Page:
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Fight the urge to run away from social media

“The bad guys — the fake-news makers, bots, trolls, and scammers — will gladly take over the community organizer roles we leave vacant. They’re pretty good at this sort of thing.”

The news industry these past few years has been a middle schooler with low self-esteem, trailing around after the popular kids at Facebook, letting them copy our homework and take our lunch money in hopes that we might have some of that success rub off on us.

As in every teen movie ever made, this plan didn’t work. Hitching one’s proverbial wagon to social and technology platforms won’t ever make up for not having a viable business model. While it’s a good idea for news companies to rethink their business strategies with the likes of Facebook — journalists shouldn’t be so quick to jump ship altogether.

I’m friends with a lot of journalists on social media — too many, probably — and I’ve seen the flood of hand-wringing posts about “Why I’m leaving X social platform.” That’s taking the easy way out.

In 2019, we have to get back to the social part of social media or risk being left out of the conversation altogether. The bad guys — the fake-news makers, bots, trolls, and scammers — will gladly take over the community organizer roles we leave vacant. They’re pretty good at this sort of thing.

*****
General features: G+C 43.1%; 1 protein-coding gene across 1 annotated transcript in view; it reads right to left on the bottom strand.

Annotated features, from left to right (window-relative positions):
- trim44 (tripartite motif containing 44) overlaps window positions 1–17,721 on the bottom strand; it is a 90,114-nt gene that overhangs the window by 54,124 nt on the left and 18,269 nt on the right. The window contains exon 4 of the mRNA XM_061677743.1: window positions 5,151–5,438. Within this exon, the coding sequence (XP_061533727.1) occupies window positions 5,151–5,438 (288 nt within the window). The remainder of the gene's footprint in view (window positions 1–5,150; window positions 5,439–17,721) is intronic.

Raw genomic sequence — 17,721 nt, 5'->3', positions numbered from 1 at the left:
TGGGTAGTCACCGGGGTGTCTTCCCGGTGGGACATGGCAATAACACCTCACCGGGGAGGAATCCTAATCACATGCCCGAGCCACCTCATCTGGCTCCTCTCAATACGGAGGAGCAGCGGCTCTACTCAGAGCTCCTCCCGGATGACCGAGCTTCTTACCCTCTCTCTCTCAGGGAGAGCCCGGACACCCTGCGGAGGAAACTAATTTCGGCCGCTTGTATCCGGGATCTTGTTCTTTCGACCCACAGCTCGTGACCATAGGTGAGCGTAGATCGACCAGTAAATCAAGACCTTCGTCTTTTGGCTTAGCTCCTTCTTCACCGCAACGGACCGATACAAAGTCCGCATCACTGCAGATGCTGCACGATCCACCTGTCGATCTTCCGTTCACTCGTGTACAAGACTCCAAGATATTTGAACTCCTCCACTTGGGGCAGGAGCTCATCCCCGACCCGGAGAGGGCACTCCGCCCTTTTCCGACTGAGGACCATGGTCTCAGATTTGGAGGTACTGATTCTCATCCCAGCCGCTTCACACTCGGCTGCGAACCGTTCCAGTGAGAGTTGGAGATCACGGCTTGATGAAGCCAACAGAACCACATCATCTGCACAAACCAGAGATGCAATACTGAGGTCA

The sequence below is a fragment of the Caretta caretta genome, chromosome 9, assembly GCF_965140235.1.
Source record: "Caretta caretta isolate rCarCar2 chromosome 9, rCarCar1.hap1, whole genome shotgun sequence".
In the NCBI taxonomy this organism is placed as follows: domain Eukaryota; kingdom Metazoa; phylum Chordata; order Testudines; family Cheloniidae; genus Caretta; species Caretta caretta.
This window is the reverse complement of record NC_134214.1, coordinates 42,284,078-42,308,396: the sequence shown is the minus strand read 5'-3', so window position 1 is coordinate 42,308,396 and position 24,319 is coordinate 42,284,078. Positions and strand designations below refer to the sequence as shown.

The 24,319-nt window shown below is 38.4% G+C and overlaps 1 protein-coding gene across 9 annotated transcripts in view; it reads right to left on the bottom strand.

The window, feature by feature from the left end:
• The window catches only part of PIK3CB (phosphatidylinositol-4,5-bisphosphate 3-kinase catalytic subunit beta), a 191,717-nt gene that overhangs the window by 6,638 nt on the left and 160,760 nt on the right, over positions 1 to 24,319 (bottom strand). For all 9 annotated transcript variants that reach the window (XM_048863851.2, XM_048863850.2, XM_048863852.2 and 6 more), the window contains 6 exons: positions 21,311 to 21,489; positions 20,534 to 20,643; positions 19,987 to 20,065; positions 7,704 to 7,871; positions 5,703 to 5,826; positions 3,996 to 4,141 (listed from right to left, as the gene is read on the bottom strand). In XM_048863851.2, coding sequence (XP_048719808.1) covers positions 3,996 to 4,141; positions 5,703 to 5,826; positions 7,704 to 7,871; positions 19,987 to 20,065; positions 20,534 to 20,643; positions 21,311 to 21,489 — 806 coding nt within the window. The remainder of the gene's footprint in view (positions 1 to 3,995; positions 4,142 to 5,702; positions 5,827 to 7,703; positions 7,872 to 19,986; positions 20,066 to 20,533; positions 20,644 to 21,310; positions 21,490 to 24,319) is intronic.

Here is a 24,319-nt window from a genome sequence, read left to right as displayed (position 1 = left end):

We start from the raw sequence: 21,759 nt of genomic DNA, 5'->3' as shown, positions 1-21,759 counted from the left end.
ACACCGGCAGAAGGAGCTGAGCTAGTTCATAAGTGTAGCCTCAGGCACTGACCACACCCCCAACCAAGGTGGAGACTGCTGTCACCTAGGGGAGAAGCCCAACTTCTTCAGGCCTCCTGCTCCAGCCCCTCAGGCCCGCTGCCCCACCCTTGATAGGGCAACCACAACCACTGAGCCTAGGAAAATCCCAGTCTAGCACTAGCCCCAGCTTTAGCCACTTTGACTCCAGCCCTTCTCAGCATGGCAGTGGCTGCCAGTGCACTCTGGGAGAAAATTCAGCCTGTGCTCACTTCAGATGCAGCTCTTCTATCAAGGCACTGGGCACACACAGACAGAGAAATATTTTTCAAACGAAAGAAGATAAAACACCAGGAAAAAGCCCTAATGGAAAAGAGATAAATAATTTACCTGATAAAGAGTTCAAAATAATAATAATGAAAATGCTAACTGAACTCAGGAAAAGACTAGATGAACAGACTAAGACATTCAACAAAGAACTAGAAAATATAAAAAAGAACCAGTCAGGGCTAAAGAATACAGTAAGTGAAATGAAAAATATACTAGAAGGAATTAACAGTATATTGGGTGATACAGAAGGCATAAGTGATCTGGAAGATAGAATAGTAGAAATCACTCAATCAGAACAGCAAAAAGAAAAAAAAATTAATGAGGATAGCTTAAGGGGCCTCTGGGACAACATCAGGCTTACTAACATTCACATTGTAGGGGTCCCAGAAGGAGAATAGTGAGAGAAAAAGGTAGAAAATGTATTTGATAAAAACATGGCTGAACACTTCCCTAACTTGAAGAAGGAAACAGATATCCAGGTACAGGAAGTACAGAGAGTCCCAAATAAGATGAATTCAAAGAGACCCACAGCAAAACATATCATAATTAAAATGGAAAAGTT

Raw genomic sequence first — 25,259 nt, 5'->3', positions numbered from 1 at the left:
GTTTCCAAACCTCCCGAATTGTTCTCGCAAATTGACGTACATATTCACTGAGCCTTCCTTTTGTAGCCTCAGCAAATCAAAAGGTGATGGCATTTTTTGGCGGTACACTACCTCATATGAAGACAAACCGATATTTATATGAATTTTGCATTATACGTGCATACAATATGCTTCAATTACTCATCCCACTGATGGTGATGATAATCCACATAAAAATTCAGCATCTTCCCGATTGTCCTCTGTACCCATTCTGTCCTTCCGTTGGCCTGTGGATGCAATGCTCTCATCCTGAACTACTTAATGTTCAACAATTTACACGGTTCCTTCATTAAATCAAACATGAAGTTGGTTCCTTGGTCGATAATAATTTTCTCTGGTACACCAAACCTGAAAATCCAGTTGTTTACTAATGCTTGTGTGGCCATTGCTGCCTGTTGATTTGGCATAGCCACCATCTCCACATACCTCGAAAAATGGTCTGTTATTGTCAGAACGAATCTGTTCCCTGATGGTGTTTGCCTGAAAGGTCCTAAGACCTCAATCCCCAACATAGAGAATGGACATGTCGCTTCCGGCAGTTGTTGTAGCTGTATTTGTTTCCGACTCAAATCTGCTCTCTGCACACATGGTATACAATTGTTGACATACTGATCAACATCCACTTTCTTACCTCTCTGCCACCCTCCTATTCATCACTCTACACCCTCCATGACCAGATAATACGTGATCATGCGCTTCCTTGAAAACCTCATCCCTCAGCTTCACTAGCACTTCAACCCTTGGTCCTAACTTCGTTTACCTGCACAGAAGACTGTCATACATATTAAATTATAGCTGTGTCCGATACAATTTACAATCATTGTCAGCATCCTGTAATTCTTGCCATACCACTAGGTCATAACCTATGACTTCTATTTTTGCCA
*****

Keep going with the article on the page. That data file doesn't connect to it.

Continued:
(Note: I’ll be the first to admit that I am a social media apologist. I have spent more than 10 years traveling the world like Harold Hill, selling Twitter and Facebook to the masses. Today, telling people I still use Facebook is like telling them how much I still love Kanye West.)

There are lot of good reasons not to trust the platforms. There’s the disinformation, the total decimation of the digital advertising market, the selling and misuse of user data, the crazypants palace intrigue, the turning a blind eye to abuse, etc.

As journalists, we need to get over all of that. Facebook and its subsidiary tools like Instagram and WhatsApp are where billions of people still come together, which means we still have to be there too.

You may find this hard to believe, but one time, journalists joined social media to talk to the audience. There was no advertising play, no payouts to produce videos, no thirsty posts to gin up metrics to impress the shareholders — just people talking to other people in their communities. It was a beautiful time to be alive.

The problem with that practice — then and now — is that it takes a lot of work to do well. It requires that we ask questions and also answer them, that we keep the peace, think carefully about what we share, update often, and most of all, always be paying attention.

So please, journalists, make this the year you delete your pending goodbye dissertations and get back into the conversation. If not you, someone else will.

Mandy Jenkins is a John S. Knight Journalism Fellow at Stanford University.

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